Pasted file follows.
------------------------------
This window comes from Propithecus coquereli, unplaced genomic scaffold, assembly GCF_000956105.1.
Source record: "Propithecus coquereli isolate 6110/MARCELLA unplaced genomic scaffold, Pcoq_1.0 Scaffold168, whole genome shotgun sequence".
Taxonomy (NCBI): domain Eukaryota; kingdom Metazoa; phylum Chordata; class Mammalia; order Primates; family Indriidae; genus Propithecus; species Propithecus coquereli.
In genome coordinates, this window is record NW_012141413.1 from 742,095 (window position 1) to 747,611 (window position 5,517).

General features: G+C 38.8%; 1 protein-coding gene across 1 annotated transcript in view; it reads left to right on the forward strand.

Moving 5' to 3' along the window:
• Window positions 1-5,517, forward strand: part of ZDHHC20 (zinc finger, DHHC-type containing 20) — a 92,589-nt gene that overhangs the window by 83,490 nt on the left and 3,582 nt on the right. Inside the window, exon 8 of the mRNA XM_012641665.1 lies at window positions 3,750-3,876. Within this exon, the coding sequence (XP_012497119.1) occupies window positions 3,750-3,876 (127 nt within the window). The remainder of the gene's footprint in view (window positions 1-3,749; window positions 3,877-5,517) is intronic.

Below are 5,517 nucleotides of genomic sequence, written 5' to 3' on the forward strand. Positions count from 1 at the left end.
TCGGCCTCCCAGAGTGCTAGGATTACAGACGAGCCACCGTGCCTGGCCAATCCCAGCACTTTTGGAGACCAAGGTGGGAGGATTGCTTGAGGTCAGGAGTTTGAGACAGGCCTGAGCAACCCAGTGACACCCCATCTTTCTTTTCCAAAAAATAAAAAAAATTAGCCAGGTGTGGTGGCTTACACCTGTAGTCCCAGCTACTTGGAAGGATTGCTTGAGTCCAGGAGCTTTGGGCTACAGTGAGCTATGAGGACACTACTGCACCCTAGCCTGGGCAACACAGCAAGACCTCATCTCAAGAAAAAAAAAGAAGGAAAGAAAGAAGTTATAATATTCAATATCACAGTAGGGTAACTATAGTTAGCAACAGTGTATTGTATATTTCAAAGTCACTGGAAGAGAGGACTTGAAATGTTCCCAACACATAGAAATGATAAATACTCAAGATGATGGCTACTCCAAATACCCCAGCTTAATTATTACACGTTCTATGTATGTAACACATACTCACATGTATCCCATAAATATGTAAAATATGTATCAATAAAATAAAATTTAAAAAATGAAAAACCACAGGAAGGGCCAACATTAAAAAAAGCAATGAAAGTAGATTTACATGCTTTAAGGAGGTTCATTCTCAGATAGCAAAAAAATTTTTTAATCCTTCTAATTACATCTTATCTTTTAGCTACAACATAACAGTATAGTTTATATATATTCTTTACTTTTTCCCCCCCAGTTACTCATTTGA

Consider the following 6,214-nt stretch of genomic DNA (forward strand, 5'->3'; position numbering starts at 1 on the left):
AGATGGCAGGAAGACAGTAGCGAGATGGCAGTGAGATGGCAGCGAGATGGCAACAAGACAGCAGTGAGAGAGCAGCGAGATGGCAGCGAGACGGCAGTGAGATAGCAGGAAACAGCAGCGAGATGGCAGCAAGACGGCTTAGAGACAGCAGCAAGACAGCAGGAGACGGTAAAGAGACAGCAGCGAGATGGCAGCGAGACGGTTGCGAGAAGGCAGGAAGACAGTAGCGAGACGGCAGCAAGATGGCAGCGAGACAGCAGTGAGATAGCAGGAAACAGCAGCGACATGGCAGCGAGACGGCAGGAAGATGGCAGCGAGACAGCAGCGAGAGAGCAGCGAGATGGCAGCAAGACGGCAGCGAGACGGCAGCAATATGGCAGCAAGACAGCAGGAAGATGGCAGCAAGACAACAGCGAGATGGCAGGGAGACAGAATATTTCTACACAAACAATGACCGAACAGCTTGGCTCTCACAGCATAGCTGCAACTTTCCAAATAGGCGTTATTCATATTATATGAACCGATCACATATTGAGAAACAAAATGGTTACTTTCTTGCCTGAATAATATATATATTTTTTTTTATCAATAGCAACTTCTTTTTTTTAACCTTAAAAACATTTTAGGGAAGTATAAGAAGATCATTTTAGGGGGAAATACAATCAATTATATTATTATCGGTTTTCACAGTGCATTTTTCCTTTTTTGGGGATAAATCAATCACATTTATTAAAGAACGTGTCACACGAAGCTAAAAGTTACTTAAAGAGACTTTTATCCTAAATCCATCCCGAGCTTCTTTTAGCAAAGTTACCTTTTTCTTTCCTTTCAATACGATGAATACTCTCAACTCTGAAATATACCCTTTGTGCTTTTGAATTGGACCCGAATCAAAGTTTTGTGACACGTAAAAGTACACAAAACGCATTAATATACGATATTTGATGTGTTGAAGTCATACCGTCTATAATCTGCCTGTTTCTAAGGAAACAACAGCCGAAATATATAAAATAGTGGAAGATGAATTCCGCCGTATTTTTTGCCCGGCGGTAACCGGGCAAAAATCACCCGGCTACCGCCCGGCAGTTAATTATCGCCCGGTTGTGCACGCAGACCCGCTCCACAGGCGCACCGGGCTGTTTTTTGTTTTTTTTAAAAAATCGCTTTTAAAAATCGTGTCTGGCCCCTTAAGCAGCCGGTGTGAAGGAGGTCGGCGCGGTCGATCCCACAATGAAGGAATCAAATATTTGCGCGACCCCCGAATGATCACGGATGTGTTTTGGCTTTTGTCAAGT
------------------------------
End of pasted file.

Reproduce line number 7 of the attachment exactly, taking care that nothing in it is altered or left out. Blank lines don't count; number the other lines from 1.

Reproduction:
• Window positions 1-5,517, forward strand: part of ZDHHC20 (zinc finger, DHHC-type containing 20) — a 92,589-nt gene that overhangs the window by 83,490 nt on the left and 3,582 nt on the right. Inside the window, exon 8 of the mRNA XM_012641665.1 lies at window positions 3,750-3,876. Within this exon, the coding sequence (XP_012497119.1) occupies window positions 3,750-3,876 (127 nt within the window). The remainder of the gene's footprint in view (window positions 1-3,749; window positions 3,877-5,517) is intronic.